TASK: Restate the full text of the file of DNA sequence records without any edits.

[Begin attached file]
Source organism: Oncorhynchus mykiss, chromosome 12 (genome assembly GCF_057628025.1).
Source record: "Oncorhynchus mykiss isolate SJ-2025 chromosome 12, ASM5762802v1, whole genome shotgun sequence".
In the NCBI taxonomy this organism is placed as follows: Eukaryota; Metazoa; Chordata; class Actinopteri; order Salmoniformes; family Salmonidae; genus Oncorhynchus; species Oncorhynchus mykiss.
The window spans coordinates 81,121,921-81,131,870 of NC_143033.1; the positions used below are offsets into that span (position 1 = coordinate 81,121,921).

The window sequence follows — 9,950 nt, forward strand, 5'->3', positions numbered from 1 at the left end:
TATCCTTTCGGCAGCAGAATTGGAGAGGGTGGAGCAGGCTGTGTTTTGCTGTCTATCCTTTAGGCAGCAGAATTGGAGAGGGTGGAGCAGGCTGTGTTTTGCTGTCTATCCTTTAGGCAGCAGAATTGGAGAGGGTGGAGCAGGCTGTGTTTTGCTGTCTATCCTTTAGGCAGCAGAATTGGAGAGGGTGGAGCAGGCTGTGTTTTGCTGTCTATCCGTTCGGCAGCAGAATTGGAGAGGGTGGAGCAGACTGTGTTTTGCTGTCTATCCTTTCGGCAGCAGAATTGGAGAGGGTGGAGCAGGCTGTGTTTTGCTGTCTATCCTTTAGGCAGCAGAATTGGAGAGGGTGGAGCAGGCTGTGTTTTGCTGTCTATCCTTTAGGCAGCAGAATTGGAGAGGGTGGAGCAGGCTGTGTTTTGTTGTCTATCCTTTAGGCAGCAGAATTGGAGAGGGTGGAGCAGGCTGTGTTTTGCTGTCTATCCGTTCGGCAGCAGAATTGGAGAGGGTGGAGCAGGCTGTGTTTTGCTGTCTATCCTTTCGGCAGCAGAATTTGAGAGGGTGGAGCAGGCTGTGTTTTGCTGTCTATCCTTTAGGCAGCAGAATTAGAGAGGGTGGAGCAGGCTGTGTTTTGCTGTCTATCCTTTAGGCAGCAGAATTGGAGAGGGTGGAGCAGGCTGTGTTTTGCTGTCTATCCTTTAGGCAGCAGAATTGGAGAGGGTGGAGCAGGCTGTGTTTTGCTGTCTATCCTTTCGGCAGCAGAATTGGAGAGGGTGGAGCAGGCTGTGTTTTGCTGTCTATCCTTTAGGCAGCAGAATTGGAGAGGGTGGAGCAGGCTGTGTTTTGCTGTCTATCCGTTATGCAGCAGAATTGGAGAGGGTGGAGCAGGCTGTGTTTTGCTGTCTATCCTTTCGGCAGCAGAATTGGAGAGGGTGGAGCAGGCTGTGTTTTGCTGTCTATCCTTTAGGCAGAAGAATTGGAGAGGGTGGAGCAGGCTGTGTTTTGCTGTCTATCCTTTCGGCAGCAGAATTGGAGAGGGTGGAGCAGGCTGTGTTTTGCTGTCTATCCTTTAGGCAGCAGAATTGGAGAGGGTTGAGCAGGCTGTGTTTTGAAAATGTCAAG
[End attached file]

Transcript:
Source organism: Oncorhynchus mykiss, chromosome 12 (genome assembly GCF_057628025.1).
Source record: "Oncorhynchus mykiss isolate SJ-2025 chromosome 12, ASM5762802v1, whole genome shotgun sequence".
In the NCBI taxonomy this organism is placed as follows: Eukaryota; Metazoa; Chordata; class Actinopteri; order Salmoniformes; family Salmonidae; genus Oncorhynchus; species Oncorhynchus mykiss.
The window spans coordinates 81,121,921-81,131,870 of NC_143033.1; the positions used below are offsets into that span (position 1 = coordinate 81,121,921).

The window sequence follows — 9,950 nt, forward strand, 5'->3', positions numbered from 1 at the left end:
TATCCTTTCGGCAGCAGAATTGGAGAGGGTGGAGCAGGCTGTGTTTTGCTGTCTATCCTTTAGGCAGCAGAATTGGAGAGGGTGGAGCAGGCTGTGTTTTGCTGTCTATCCTTTAGGCAGCAGAATTGGAGAGGGTGGAGCAGGCTGTGTTTTGCTGTCTATCCTTTAGGCAGCAGAATTGGAGAGGGTGGAGCAGGCTGTGTTTTGCTGTCTATCCGTTCGGCAGCAGAATTGGAGAGGGTGGAGCAGACTGTGTTTTGCTGTCTATCCTTTCGGCAGCAGAATTGGAGAGGGTGGAGCAGGCTGTGTTTTGCTGTCTATCCTTTAGGCAGCAGAATTGGAGAGGGTGGAGCAGGCTGTGTTTTGCTGTCTATCCTTTAGGCAGCAGAATTGGAGAGGGTGGAGCAGGCTGTGTTTTGTTGTCTATCCTTTAGGCAGCAGAATTGGAGAGGGTGGAGCAGGCTGTGTTTTGCTGTCTATCCGTTCGGCAGCAGAATTGGAGAGGGTGGAGCAGGCTGTGTTTTGCTGTCTATCCTTTCGGCAGCAGAATTTGAGAGGGTGGAGCAGGCTGTGTTTTGCTGTCTATCCTTTAGGCAGCAGAATTAGAGAGGGTGGAGCAGGCTGTGTTTTGCTGTCTATCCTTTAGGCAGCAGAATTGGAGAGGGTGGAGCAGGCTGTGTTTTGCTGTCTATCCTTTAGGCAGCAGAATTGGAGAGGGTGGAGCAGGCTGTGTTTTGCTGTCTATCCTTTCGGCAGCAGAATTGGAGAGGGTGGAGCAGGCTGTGTTTTGCTGTCTATCCTTTAGGCAGCAGAATTGGAGAGGGTGGAGCAGGCTGTGTTTTGCTGTCTATCCGTTATGCAGCAGAATTGGAGAGGGTGGAGCAGGCTGTGTTTTGCTGTCTATCCTTTCGGCAGCAGAATTGGAGAGGGTGGAGCAGGCTGTGTTTTGCTGTCTATCCTTTAGGCAGAAGAATTGGAGAGGGTGGAGCAGGCTGTGTTTTGCTGTCTATCCTTTCGGCAGCAGAATTGGAGAGGGTGGAGCAGGCTGTGTTTTGCTGTCTATCCTTTAGGCAGCAGAATTGGAGAGGGTTGAGCAGGCTGTGTTTTGAAAATGTCAAG